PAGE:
(O.  Weininger:  Sex and Character)

(1909 - #157(4))

      The book of O. Weininger, "Sex and Character", has come out in a fine translation and in a fine edition.2 This book has already brought attention to itself, and it is deserving of attention. It would not be so fine a thing, however, were Weininger to come into a faddish vogue, if there were to obtain the wide circulation of certain of his ideas, which can prove fresh and interesting, ideas, having justification in the passionate subjectivity of his rich individuality, but harmful and trite for mass consumption. And thus one might wish, that Weininger be properly appreciated, while thus one might also wish, that Weiningerism not become a stylish fad. In the youthful book of Weininger there is a sweep of genius, and from this sombre book wafts an air of freshness. This is a very stimulating and inspiring book.

     Weininger -- is a son of the German spiritual culture, and in him is felt the spirit of Kant, of Schopenhauer, Schelling, R. Wagner, the spirit of German idealism and romanticism. But in him there is a profound difference from contemporary German culture and philosophy. The book of Weininger, the book of a 22 year old youth, -- is perhaps the most vivid manifestation of contemporary German culture; after Nietzsche there was nothing already in this fleeting culture so remarkable. In this book, the spirit of German idealism and romanticism attain to a religious torment. One merely small matter separates Weininger from the religious acceptance of Christianity, and it is this, that he cannot transgress this quirk, cannot undo it. Weininger arrives not at a religious world, but he is pervaded by a reverent, almost religious love for truth and right and he inspires others with a love for perfection. In this, he is akin to such writers as Fichte, Carlyle, L. Tolstoy; he comes across graciously even in those instances, when he expresses evidently false ideas. What enchants in the book of Weininger is not his theoretical ideas, too often exaggerated and inaccurate, but rather an elusive breath of air throughout all this book.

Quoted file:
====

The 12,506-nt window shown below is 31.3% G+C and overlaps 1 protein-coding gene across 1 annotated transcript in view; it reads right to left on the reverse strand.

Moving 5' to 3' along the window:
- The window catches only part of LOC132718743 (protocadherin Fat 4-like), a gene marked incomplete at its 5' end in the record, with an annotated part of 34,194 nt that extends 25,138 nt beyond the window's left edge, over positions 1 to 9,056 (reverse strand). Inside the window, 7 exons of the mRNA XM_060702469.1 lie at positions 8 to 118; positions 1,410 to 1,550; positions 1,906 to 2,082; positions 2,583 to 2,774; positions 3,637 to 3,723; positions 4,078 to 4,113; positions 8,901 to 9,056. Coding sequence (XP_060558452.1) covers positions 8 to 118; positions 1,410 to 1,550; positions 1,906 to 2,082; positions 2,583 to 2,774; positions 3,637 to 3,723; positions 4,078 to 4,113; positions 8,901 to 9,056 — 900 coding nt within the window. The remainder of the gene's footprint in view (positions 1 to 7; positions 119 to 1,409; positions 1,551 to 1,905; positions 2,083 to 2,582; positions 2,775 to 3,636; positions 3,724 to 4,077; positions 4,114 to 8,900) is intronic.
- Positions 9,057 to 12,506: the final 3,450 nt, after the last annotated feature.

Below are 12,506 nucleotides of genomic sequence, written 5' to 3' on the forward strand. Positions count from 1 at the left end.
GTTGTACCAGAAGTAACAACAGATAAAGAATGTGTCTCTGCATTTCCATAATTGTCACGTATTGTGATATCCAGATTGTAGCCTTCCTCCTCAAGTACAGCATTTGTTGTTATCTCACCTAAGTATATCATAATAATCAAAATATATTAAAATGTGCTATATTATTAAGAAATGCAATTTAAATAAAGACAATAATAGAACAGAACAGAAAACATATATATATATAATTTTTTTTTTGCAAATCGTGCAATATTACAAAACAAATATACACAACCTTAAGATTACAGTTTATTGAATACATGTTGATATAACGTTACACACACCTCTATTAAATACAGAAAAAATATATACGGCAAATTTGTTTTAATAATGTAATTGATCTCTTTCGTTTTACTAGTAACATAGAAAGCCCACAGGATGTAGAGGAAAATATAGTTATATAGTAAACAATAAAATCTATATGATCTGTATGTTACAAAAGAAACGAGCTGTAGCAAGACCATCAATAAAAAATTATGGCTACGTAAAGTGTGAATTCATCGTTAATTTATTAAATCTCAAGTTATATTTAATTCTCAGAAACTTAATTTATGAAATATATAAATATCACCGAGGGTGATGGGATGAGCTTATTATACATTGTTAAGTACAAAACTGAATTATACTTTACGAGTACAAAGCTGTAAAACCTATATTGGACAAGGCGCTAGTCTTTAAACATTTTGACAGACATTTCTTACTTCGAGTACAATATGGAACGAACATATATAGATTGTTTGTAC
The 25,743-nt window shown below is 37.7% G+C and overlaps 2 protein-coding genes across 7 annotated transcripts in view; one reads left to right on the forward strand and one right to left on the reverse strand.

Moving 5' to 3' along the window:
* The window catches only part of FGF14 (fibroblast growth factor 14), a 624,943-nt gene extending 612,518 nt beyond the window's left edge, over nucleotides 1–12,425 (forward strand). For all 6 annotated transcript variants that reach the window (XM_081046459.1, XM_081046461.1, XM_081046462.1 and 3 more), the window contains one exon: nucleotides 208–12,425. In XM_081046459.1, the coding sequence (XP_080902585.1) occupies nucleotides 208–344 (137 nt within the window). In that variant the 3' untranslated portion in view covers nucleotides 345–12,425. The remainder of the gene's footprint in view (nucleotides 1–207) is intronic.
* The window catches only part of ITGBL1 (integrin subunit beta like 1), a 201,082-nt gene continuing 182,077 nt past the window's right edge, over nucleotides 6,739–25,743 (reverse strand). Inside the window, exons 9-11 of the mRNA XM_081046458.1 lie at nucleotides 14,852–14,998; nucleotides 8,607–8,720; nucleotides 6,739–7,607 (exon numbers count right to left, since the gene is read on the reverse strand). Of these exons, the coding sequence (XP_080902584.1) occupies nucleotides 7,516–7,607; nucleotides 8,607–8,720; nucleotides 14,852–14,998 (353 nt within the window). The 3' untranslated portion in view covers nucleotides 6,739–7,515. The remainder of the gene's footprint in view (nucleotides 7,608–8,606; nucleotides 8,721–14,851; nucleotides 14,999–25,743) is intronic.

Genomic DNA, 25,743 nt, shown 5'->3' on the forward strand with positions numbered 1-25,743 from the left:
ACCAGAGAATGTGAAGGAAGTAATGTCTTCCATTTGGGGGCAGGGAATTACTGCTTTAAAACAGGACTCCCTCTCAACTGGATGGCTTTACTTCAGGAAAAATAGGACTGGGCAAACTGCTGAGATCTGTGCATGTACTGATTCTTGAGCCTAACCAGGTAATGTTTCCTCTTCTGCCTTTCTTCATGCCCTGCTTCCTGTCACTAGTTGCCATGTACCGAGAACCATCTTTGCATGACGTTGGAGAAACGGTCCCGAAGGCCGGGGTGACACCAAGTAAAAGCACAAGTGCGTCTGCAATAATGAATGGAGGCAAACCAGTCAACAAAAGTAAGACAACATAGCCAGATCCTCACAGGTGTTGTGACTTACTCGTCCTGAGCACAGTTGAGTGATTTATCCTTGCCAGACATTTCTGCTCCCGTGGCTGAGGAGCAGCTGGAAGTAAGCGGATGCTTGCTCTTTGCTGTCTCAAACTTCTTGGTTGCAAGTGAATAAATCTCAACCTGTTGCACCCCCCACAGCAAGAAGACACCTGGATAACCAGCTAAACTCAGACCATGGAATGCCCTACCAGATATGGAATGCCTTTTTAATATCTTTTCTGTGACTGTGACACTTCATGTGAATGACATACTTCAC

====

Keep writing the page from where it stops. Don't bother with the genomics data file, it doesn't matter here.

In the book swells the breath of an eternal idealism, a profound and passionate hostility towards positivism, towards the cult of numeric quantities and the transitory, but with a love for qualities and eternity. The most successful aspect would be the specific views of Weininger on womankind, on the bisexuality of the human being, etc. In these views there is much of interest, but I should want to turn attention to altogether different sides of the book. In his teachings about genius, Weininger is most of all ascendant over the spirit of our times, most of all by his own genius. In romanticism there was an eternal side, and this is also developed by Weininger, which leads the spirit of romanticism through the cleansing fire of philosophic criticism. There is the sense likewise of an affinity of Weininger with Carlyle, with his cult of heroes. Our era is in need of the rebirth of the very idea of genius. Almost no one already during our times still connects his dreams about a rebirth of mankind in connection with genius, all tend to connect the dream about a new life with the power of numeric quantities, with mechanical forces. "Universal apperception, all-general judgement, complete extra-temporality" -- here is what Weininger sees as the essence of genius. "It is proper then to call a man a genius, when he lives in a conscious connection with the worldly whole. Genius is but also the Divine within man". "The genius -- this is that man, who attains to the consciousness of his own particular I". But in accord with the profound thought of Weininger, "the utmost individualism is the utmost universalism". In genius also is revealed in full the idea of man. He declares to us in eternal moments, that such a man: " is an object, the subject of which serves all the world". Genius, in accord with the original teaching of Weininger, is present not only in those people, whom we are accustomed to call geniuses. "Genius is an idea, towards which one approaches closer while another remains afar from it, an idea, to which one approaches quickly, while another approaches it, perhaps, only towards the end of his life". Weininger is an avid adherent of the Platonic teaching about ideas, and towards everything he adopts the Platonic method; for him both the masculine, and the feminine, and genius -- are ideas, with which the empirical activity corresponds to a greater or lesser degree. The idea of genius -- is a basic idea for Weininger; in it he sees salvation, in it -- universality, the fullness of being, and also together with this the self -consciousness of the "I", the affirmation of the person. Genius is the consciousness of values, a positive relationship to things, and moreover with this, genius is a liberation from the power of time -- extra-temporality. Genius for Weininger is distinct from talent, since a basic sign of genius is an universal proclivity, which with talent there cannot be. Genius can obtain with people of simple gifts, and even in people untalented in other moments of life: in the moments of great suffering or ecstasy there can appear genius, the flash of light, the universal acceptance of things. Remarkable likewise is the teaching of Weininger about memory, with which he connects the consciousness of the I, the consciousness of value, genius and extra-temporality. "The ideal of genius would be manifest by suchlike a being, for whom as much as he may have "perception", just as much as has "apperception"". With memory is connected also the need for immortality. Memory is a victory over time, it is the affirmation of one's I against the force of time. In the chapter about logic and ethics Weininger connects ethical and logical norms with memory. He uniquely interprets the normative criticism and makes broad inferences from this teaching.